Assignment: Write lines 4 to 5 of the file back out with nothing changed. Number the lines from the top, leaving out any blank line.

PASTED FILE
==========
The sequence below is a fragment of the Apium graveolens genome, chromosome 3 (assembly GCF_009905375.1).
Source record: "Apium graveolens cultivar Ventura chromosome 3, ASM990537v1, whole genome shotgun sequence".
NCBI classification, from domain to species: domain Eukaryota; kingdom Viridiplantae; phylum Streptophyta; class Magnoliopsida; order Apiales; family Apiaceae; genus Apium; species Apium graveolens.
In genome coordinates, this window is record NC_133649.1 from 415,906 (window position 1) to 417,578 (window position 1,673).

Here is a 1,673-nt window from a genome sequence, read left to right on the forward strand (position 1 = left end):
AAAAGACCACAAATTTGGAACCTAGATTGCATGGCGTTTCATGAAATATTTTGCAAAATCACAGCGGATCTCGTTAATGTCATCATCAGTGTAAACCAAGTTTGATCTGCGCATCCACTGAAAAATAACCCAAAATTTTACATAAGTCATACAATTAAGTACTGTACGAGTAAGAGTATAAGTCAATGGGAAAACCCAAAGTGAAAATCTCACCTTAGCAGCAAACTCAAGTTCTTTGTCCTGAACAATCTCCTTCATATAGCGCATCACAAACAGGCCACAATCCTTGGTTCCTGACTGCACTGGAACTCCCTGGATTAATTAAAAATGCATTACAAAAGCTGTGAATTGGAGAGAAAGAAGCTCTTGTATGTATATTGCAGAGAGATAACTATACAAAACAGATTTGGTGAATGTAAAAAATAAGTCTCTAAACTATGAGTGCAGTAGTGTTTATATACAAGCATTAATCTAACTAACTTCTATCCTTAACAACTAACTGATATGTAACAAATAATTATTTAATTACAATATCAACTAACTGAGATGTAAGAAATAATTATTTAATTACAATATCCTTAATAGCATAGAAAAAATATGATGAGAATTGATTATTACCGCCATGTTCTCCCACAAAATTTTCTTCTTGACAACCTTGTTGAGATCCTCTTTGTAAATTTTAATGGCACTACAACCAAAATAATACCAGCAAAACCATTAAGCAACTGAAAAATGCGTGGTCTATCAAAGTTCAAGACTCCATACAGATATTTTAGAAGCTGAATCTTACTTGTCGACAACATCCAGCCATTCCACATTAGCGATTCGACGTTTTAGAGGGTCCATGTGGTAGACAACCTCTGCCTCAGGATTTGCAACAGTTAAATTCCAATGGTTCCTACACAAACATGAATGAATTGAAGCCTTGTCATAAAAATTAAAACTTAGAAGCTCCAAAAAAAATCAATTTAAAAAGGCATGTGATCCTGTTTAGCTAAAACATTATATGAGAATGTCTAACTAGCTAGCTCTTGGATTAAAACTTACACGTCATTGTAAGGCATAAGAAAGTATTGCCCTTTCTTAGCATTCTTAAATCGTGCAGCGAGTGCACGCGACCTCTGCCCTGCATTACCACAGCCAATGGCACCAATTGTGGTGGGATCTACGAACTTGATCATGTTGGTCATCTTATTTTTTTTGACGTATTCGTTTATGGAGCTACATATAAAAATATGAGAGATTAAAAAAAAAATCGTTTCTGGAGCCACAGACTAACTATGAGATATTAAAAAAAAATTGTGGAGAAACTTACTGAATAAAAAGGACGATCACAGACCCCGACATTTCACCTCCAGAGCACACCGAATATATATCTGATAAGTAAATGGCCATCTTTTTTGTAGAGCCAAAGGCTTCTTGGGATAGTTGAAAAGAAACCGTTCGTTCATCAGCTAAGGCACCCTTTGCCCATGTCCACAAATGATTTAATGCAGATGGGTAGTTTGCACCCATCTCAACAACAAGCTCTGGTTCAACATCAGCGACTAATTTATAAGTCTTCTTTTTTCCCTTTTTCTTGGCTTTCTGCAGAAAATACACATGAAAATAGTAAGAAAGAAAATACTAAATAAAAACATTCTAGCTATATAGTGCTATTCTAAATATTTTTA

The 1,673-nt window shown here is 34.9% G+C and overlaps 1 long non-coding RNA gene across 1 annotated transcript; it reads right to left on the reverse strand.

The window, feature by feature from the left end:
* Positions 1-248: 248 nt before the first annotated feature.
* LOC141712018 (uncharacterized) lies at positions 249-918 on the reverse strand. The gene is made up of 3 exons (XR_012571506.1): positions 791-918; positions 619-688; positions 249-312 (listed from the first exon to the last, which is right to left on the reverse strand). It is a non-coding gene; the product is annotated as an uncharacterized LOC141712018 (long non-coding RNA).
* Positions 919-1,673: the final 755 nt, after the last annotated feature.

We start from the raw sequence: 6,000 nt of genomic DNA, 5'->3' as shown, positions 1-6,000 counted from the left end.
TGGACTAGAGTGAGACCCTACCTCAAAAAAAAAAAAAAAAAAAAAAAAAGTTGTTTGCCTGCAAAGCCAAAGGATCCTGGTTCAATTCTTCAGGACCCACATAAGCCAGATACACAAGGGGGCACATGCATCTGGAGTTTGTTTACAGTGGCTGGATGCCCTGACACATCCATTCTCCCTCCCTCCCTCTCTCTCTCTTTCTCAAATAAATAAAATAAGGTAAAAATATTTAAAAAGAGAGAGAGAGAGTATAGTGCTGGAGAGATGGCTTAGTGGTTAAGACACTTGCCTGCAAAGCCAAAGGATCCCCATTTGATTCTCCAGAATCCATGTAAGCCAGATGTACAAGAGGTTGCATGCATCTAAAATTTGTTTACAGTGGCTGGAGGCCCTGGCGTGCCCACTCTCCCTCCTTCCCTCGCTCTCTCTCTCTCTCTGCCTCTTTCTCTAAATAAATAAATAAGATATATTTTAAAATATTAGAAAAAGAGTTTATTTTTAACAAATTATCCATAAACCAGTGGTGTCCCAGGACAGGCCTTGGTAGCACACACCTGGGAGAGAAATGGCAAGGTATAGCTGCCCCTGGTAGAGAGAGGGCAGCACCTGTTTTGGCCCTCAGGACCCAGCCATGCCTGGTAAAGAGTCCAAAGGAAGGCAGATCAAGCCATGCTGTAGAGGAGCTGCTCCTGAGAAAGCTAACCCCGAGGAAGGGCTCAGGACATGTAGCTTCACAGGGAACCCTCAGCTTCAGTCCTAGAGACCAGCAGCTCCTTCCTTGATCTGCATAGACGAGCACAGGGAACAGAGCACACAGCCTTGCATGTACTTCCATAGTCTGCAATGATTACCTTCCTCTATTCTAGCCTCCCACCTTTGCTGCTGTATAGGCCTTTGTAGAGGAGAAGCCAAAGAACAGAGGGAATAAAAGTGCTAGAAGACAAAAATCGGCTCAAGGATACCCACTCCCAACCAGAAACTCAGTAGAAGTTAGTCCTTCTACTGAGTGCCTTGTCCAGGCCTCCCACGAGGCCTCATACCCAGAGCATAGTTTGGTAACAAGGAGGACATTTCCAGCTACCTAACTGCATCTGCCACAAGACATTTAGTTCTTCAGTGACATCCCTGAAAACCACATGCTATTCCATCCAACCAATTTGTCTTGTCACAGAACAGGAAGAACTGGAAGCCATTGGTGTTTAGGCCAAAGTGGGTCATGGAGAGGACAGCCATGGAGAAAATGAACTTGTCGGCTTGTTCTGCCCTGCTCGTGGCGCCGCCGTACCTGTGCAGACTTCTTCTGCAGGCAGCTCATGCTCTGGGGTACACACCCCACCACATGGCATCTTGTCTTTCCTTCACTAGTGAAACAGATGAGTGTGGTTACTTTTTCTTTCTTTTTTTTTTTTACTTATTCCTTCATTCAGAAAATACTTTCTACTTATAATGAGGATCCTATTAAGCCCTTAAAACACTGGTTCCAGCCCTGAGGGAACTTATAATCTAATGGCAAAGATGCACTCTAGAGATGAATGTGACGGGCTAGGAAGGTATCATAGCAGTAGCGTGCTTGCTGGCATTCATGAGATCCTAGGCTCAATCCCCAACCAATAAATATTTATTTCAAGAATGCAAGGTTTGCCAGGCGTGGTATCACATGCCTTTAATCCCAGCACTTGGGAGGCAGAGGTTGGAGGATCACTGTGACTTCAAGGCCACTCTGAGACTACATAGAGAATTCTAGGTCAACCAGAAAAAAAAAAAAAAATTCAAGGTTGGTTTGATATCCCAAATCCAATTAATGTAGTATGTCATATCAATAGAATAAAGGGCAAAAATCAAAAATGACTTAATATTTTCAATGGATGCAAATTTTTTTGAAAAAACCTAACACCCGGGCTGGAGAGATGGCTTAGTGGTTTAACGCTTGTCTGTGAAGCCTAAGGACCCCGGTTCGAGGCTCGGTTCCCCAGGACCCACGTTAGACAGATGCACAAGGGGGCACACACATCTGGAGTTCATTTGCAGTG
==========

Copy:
In genome coordinates, this window is record NC_133649.1 from 415,906 (window position 1) to 417,578 (window position 1,673).

Here is a 1,673-nt window from a genome sequence, read left to right on the forward strand (position 1 = left end):